It's easy to spend hundreds of dollars a day in Bangkok, home to some of the most luxurious hotels in the world. But following some guidelines, you can enjoy the city at a fraction of the price.
ACCOMMODATIONS: Most budget tourists head straight for Khao San Road, a lively, colorful area where you can pay as little as $4.50 a night for a bed in a dorm room. Despite the low price, the accommodations are perfectly decent. It's heaven for backpackers, but more recently is attracting more upmarket tourists as well.
In Bangkok's prime residential area of Sukhumvit Road, one budget option is Suk 11, a quirky guesthouse legendary among backpackers, where the halls have been remade with creaking wooden planks and hanging lanterns to look like old Bangkok alleyways. A bed in a clean, air-conditioned dorm room starts at $7.50.
GETTING AROUND: Buses in Bangkok charge only 15 cents for non-air-conditioned service, and up to 50 cents for AC vehicles.
Traveling in Bangkok during rush hour is an exercise in Zen patience, so tourists in a hurry would do best to use the excellent BTS Skytrain and underground Metro, with trips starting at 15 baht(US45 cents).
Trains in Bangkok are cheap. A third-class trip from some suburban areas to the heart of town cost as little as 15 cents. Or hop aboard one of the public ferries along the Chao Phraya River for some spectacular views from the water for US27 cents.
FOOD: You can pay as little as a dollar per meal at a neighborhood street stand. Follow the crowds. Any place packed with customers is bound to offer tasty, fresh fare.
Try the stalls at the Banana Family Park, near the Ari Road Skytrain stop, for tasty vegetarian options. Two meatless dishes cost 75 cents.
MASSAGE: For a cheap and novel Thai massage, head to the Skills Development Center for the Blind, where sightless trainees charge just US$3 per hour. The center is located just north of the city in Pak Kret.
Madame Joe's, staffed by graduates of the famous Wat Po Massage School, offers affordable massage in the Khao San area, at 5.37 for one hour.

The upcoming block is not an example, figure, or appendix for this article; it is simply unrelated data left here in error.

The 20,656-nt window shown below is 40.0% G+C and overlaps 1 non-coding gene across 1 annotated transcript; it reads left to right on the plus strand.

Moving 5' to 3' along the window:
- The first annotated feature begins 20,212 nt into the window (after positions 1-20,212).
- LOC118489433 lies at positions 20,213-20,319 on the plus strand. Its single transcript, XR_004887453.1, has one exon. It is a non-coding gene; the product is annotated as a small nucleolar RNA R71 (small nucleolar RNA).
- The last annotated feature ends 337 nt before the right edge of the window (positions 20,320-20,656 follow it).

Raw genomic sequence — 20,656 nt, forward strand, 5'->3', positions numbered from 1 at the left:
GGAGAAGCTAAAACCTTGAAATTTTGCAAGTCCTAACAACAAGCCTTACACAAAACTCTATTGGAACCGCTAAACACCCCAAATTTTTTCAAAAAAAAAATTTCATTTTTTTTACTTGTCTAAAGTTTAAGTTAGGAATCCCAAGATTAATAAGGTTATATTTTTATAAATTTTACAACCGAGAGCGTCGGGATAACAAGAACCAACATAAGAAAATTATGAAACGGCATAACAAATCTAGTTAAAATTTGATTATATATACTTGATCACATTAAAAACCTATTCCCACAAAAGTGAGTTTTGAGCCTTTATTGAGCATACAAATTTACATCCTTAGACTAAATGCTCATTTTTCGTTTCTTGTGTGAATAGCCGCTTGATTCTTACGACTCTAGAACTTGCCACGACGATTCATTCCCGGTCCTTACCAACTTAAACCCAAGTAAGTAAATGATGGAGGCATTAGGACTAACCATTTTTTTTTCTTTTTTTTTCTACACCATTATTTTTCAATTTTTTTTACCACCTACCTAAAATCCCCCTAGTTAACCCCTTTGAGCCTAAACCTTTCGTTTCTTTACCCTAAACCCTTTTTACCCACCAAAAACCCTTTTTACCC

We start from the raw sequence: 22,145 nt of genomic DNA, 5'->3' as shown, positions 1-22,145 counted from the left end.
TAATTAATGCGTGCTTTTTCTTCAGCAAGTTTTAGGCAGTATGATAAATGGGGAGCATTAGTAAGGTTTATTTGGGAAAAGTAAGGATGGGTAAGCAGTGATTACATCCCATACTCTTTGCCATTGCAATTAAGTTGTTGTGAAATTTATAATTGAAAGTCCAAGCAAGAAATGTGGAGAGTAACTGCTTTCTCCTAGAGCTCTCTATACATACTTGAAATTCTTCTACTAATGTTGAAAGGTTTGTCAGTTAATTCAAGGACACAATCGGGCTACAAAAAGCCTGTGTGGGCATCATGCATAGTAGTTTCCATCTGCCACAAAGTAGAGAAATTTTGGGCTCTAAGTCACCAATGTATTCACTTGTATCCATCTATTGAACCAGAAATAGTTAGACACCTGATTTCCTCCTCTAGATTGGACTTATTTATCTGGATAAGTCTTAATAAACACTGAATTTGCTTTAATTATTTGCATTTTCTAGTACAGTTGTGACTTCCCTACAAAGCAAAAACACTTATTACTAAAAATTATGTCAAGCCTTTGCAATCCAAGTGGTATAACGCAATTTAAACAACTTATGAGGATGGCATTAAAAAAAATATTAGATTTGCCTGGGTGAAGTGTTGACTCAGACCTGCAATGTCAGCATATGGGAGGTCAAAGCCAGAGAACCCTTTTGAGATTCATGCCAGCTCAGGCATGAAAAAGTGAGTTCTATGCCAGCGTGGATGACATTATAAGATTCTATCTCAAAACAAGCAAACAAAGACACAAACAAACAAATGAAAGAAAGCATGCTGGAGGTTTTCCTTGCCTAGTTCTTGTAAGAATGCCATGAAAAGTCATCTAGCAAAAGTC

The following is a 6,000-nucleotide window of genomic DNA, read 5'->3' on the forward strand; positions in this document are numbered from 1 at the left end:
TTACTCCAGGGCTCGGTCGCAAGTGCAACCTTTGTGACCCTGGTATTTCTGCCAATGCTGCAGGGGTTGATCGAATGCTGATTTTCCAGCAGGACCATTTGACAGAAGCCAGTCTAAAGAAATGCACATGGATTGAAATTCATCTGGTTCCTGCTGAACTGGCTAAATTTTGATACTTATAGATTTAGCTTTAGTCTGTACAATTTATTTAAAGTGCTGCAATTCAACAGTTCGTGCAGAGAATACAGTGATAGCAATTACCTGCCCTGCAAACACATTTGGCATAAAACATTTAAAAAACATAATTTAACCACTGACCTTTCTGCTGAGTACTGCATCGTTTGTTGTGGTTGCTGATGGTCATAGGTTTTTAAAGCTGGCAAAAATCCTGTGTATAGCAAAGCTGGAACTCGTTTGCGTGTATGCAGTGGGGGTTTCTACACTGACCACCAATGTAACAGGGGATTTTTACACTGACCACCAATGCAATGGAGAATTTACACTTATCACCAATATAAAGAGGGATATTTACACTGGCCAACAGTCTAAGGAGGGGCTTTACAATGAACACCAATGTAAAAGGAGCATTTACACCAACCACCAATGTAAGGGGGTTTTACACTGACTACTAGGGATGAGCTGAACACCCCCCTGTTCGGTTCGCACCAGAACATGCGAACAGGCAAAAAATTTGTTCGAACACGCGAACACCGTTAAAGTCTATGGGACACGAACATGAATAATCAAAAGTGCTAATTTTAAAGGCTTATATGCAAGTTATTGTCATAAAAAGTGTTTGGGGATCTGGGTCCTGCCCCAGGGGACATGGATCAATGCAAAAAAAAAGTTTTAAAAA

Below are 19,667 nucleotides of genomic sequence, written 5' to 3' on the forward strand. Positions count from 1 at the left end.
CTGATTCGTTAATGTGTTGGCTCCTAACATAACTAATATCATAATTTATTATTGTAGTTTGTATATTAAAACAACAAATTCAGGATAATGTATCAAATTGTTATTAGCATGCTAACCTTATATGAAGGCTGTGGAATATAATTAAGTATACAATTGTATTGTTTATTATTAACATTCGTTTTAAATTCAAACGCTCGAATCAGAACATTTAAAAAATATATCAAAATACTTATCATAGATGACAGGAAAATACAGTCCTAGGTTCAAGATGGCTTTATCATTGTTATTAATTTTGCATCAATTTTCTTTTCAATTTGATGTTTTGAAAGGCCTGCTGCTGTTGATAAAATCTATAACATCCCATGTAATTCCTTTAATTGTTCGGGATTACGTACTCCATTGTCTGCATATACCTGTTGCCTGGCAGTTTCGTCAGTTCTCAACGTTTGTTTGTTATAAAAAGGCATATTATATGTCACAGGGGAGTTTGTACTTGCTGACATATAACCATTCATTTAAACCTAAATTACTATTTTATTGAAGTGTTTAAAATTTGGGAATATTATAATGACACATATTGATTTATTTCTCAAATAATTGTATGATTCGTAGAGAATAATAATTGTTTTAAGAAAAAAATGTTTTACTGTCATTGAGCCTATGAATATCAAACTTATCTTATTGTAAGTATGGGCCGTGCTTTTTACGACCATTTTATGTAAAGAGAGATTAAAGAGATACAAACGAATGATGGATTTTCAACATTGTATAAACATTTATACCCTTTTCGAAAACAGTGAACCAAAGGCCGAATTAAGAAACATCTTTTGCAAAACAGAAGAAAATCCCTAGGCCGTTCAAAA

BARS: Cheap Charlie's, a ramshackle but atmospheric outdoor bar in the Sukhumvit area, has been popular with frugal ex-pats for years. Just $1.80 for small bottle of local brew.
Some bars have ladies night specials. Try Coyote on Convent Road where waiters will keep your margarita glass overflowing for free 6-8 p.m. on Wednesdays. The trendy Q Bar, in Sukhumvit, allows women to forgo the US$15 cover on Wednesday nights.
ATTRACTIONS AND EVENTS: Museums and the more notable Buddhist temples in Bangkok are cheap, generally charging a dollar or two for entry, while parks, art galleries, less famous temples and outdoor shrines are free.
In the wee hours of the morning, the centrally located Lumpini Park fills up with fitness buffs. Look out for groups practicing yoga or tai chi. Instruction is in Thai, but most classes will allow you to join in for free. The fun ends at 8 a.m. when the National Anthem is played, but crowds return at sundown for more exercise, including aerobics classes.
The Lingam Shrine, filled with phallic symbols, is a must-see among Bangkok's free oddities. Traditional dances are performed without charge at the Erawan Shrine, near the Grand Hyatt Erawan hotel.
At Siam Square, a popular hangout for the younger crowd, free break dancing competitions and concerts take place in the shadows of chichi malls and high-end apartment complexes.
INSIDE INFO: Just saying "hello" ("sawadee kha" if you are a woman; "sawadee krap" if you are a man) and "thank you" ("khopkhun kha/krap") may well get you a lower price, especially when bargaining in markets.
Never throw the grown-up version of temper tantrums. Thais abhor them - and may add on some baht to your bill in revenge.
As for those free vasectomies? The Population and Community Development Association offers them to any man, any nationality, who has fathered two children already. How's that for a good deal?